Behind a door plastered with anthropology-related jokes, Professor Lehman sits in his office with a friendly smile on his face. He is the lecturer for ANT101 and has been teaching the course for 10 years in Convocation Hall.
When asked about what really happens during his long Con Hall lectures, Lehman gives a mysterious answer.
“It’s gotten pretty crazy sometimes in that big space, and we’ll just leave it at that,” he says. ANT101, he explains, is a basic, broad introduction to anthropology. The course teaches everything from the earliest primate origins to modern humans and forensics.
“As opposed to the upper year courses that I teach, which are highly specialized, this is a sample course where I’m able to teach a broad spectrum of topics. It’s cool and I like it,” Lehman says.
His love for anthropology is something that helps him tackle the unique challenges of teaching in Con Hall, like relating to so many students and being enthusiastic and energetic while he’s at it.
At first, it was daunting. I had never stood up in front of so many people on a stage with a microphone”
Lehman recalls that his first time teaching the course was an overwhelming experience.
“At first, it was daunting. I had never stood up in front of so many people on a stage with a microphone,” he remembers. “It took me a while to figure out what worked, and I still tinker my lectures to make them better. I get an immediate response from students, from which I am able to change my lecture material.”
Lehman’s teaching strategies mainly involve using humour and personal experiences, which he claims help with memorization. When a joke is told, the idea is solidified regardless of whether or not the joke is funny.
By sharing jokes and personal anecdotes, Lehman tries to establish himself not as an unapproachable authority figure but rather as a resource that students can come to with questions.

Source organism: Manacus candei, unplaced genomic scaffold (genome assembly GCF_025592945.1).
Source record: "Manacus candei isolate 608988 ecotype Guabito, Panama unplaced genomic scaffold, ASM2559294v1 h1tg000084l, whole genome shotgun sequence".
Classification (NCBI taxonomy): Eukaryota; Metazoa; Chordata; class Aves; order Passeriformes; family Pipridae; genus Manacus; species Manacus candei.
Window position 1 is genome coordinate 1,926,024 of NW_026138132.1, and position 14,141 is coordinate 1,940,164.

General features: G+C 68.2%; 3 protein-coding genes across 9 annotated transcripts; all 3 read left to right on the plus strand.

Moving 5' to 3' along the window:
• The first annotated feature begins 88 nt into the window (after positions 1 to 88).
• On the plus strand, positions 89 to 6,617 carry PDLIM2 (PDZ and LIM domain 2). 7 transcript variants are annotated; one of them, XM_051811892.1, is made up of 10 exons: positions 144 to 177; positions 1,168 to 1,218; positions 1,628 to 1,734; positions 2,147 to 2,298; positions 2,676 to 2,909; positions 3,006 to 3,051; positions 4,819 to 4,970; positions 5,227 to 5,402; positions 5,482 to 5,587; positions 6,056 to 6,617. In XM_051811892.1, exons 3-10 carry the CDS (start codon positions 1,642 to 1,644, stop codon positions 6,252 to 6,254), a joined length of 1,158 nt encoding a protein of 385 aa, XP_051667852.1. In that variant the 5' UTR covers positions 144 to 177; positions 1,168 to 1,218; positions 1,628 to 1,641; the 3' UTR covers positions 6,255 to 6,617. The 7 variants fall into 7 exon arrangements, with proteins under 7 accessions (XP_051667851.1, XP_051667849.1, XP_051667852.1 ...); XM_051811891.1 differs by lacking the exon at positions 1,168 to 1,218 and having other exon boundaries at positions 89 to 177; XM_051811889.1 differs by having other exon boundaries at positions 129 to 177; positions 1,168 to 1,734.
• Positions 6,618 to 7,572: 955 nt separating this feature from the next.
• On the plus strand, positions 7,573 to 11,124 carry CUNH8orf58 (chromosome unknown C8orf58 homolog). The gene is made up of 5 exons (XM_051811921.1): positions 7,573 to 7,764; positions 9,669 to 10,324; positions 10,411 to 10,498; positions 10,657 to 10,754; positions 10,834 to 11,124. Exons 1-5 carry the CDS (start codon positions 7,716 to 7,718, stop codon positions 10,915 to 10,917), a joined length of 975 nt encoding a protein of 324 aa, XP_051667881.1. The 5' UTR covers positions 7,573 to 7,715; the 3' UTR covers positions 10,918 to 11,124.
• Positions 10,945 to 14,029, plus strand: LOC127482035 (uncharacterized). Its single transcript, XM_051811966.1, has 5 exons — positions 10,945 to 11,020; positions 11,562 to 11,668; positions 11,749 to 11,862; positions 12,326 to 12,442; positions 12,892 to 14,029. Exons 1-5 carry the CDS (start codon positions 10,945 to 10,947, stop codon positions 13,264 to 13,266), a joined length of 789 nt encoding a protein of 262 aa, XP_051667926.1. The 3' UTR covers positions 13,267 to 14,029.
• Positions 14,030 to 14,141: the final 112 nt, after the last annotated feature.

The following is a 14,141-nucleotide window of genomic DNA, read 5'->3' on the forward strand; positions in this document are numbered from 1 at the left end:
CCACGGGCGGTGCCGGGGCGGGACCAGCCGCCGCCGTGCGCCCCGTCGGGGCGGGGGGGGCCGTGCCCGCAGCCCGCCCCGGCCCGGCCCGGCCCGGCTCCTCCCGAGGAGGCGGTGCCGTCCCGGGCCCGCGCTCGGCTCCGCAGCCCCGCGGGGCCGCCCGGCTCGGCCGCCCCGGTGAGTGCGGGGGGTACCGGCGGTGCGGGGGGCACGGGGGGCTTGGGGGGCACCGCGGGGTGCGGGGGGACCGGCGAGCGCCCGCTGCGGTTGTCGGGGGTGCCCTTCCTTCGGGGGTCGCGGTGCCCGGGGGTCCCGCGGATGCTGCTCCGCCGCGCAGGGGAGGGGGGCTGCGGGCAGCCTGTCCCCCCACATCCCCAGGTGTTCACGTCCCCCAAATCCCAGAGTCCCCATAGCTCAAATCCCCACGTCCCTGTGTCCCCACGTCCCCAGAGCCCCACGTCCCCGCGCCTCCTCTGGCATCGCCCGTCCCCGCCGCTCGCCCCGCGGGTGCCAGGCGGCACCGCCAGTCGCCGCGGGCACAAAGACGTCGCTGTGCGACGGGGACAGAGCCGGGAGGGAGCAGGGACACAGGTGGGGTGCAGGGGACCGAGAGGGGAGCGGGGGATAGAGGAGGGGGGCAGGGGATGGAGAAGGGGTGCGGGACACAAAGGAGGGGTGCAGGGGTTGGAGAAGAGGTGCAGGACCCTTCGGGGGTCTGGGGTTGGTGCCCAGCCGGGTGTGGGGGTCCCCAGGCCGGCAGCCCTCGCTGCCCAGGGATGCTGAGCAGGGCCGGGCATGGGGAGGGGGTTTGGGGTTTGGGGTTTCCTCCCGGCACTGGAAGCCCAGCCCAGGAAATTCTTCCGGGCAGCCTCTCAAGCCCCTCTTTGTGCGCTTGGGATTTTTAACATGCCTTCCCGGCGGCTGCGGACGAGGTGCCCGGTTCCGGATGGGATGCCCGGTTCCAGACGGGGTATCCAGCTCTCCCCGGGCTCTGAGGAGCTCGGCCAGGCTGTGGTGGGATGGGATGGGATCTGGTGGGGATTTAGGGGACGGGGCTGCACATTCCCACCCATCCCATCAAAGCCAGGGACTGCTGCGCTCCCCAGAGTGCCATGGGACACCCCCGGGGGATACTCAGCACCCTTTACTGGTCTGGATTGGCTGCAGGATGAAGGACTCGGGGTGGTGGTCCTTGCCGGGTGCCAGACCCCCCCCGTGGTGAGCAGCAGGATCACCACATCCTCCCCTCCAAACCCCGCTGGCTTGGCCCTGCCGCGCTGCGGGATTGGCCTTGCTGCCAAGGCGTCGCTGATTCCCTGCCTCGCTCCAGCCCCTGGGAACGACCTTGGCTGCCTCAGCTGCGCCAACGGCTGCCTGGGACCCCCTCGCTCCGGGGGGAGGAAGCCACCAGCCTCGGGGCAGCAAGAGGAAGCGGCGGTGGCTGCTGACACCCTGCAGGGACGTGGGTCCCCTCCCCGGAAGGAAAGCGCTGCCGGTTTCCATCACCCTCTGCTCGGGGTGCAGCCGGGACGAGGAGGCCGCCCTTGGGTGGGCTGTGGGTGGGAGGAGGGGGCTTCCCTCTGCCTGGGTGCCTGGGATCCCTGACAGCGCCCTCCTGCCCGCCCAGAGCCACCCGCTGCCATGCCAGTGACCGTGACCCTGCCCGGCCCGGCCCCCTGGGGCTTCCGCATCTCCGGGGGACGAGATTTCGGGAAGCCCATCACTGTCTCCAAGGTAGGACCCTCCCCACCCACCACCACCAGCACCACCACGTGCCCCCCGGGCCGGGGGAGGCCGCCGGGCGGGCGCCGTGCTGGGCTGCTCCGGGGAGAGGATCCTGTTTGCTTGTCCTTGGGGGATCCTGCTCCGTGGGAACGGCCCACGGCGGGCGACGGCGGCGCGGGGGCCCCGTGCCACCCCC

“Students pay a lot of money to come to these lectures, so they most definitely should be able to talk to their professors. It’s just like if you’re discontent with a $5 coffee — surely you would want your money back,” he says.
Lehman also emphasizes to his students the importance of keeping up with the readings in order to avoid an all-too-familiar situation of cramming right before tests.
In an attempt to make his classes more fun, Lehman wrote the course textbook, in which he incorporates humour and his own experiences at the beginning of each chapter.
To improve his teaching style, he looks back to his time as an undergrad at the University of Calgary.
One professor in particular, who was a good public speaker and worked hard to make the class more personal, has served as Lehman’s inspiration through the years.
“I remember when I went to go talk to my first professor as a student, my hands were all clammy and I was really nervous. But now I look back at those times and laugh. Students need to realize that professors are just like everybody else, but maybe a little clumsier and socially challenged,” he says, laughing.
Though now a seasoned professor, Lehman mentions that it was in his earlier years in university that he realized he wanted to pursue anthropology.
“Anthropology actually picked me. When I was a student and signing up for courses, one of my friends told me to take a monkey course that included trips to the zoo. I thought it sounded interesting and realized by the second class that it was what I wanted to do,” he says.
In addition to teaching classes at U of T, Lehman has spent the last 13 years studying lemur conservation biology in Madagascar.